Jump to content
Light-O-Rama Forums
zooo

LED Light Repair

Recommended Posts

I have three sets of LED lights that have half the set out. The LED keeper points to a 3-wire LED on all three sets. When I pull out the 3-wire LED, it tests fine on all 3 sets. Are these 3 sets repairable?

Share this post


Link to post
Share on other sites

Does the bad string have a module on the string before the LED you tested? You can have one or two modules per string, which do you have?

The module may be bad.

 

Edited by Dennis Cherry

Share this post


Link to post
Share on other sites
Posted (edited)
On 12/27/2018 at 7:49 AM, Dennis Cherry said:

Does the bad string have a module on the string before the LED you tested? You can have one or two modules per string, which do you have?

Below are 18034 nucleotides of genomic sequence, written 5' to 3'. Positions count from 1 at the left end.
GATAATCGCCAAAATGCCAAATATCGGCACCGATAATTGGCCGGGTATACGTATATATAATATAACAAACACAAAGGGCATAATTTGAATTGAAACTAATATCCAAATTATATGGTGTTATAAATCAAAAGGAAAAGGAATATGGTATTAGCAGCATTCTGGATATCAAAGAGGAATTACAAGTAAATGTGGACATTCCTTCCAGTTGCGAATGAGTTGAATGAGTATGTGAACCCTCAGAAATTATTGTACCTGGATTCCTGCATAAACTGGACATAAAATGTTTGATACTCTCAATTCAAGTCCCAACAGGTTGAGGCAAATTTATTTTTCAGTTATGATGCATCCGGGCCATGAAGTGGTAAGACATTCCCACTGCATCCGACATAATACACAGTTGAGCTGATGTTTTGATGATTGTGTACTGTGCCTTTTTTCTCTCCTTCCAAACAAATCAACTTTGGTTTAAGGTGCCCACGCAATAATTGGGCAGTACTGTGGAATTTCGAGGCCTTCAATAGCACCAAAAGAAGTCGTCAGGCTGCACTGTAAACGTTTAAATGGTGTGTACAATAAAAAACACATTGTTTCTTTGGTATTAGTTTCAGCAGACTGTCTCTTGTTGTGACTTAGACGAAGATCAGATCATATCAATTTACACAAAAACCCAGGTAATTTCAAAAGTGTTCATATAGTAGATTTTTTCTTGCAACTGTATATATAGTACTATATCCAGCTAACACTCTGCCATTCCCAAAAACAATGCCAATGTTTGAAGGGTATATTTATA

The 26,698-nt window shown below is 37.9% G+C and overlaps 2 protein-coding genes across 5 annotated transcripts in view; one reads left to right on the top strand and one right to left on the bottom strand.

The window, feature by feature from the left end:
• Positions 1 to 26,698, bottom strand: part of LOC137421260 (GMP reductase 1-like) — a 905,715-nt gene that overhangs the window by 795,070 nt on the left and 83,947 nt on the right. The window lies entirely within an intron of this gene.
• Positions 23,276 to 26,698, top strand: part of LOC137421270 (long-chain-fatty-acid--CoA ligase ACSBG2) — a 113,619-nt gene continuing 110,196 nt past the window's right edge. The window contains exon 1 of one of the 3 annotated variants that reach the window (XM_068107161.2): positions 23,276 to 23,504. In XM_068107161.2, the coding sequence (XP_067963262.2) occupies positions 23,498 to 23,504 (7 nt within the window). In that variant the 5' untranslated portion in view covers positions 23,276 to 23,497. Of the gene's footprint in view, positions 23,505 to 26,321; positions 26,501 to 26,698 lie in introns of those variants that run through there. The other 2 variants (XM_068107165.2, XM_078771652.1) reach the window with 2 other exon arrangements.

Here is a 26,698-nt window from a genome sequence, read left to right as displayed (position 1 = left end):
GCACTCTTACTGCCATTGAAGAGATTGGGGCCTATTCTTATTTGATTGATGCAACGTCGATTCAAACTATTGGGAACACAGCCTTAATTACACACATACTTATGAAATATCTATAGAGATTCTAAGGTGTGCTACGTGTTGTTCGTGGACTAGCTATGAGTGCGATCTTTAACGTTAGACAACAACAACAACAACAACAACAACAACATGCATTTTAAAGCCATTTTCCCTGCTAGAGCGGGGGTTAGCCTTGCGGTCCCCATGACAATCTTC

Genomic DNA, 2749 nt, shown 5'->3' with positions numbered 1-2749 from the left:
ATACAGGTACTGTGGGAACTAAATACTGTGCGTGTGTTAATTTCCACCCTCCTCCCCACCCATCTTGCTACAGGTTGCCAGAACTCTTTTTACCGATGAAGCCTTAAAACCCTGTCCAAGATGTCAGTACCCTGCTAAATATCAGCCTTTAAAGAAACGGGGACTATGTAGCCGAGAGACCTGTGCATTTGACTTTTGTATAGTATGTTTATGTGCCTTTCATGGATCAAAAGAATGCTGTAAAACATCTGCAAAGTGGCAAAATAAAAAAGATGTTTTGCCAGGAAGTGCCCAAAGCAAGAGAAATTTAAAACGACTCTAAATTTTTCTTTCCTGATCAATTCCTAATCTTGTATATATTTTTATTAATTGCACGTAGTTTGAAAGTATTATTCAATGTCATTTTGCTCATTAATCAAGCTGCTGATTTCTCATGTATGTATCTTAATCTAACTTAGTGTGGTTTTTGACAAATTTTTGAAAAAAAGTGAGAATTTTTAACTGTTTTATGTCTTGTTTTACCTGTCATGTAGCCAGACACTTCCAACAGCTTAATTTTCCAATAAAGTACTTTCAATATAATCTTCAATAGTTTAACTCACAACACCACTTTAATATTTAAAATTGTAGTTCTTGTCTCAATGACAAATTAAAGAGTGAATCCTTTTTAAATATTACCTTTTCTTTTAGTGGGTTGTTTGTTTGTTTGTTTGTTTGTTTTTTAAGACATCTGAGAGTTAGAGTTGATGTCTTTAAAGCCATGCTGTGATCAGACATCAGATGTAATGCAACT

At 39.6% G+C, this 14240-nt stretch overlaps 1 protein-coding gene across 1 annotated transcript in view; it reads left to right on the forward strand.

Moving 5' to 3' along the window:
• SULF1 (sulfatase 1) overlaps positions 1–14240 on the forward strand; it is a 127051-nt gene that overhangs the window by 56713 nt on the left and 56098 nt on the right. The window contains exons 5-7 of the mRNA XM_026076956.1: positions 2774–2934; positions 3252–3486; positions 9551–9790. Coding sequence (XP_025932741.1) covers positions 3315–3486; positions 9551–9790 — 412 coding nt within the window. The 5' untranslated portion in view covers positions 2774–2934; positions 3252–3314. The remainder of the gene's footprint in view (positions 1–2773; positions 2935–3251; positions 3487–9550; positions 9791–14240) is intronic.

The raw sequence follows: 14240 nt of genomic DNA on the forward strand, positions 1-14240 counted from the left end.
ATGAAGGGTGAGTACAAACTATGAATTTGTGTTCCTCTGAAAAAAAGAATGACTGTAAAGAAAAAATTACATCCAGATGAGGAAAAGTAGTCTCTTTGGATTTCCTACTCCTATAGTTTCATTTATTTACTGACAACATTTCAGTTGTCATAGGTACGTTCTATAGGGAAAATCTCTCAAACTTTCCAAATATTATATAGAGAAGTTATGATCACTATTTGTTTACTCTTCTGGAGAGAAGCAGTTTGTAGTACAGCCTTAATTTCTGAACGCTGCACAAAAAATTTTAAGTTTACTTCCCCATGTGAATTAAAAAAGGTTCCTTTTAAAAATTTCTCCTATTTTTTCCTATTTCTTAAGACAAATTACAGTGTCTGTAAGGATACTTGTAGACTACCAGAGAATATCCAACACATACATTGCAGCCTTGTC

The module may be bad.

 

I have the resistor in a little pack. 1 light out before it and all the others out after it until you get to the next resistor. Have three strings like this.

Edited by ~DOC~
Correction

Share this post


Link to post
Share on other sites
28 minutes ago, ~DOC~ said:

I have the resistor in a little pack. 1 light out before it and all the others out after it until you get to the next resistor. Have three strings like this.

I hve some strings with the resistor bulge at the OUTLET end.  So verify that your string starts with a resistor. Technically, it can be anywhere in the section. Section separations only have 2 wires (hot and neutral)

Share this post


Link to post
Share on other sites
Posted (edited)

I had a few strings that were half out like that, so I cut them up and connected the good parts together... then kept the remaining good bulbs as spares.

Edited by rcktpwrd

Share this post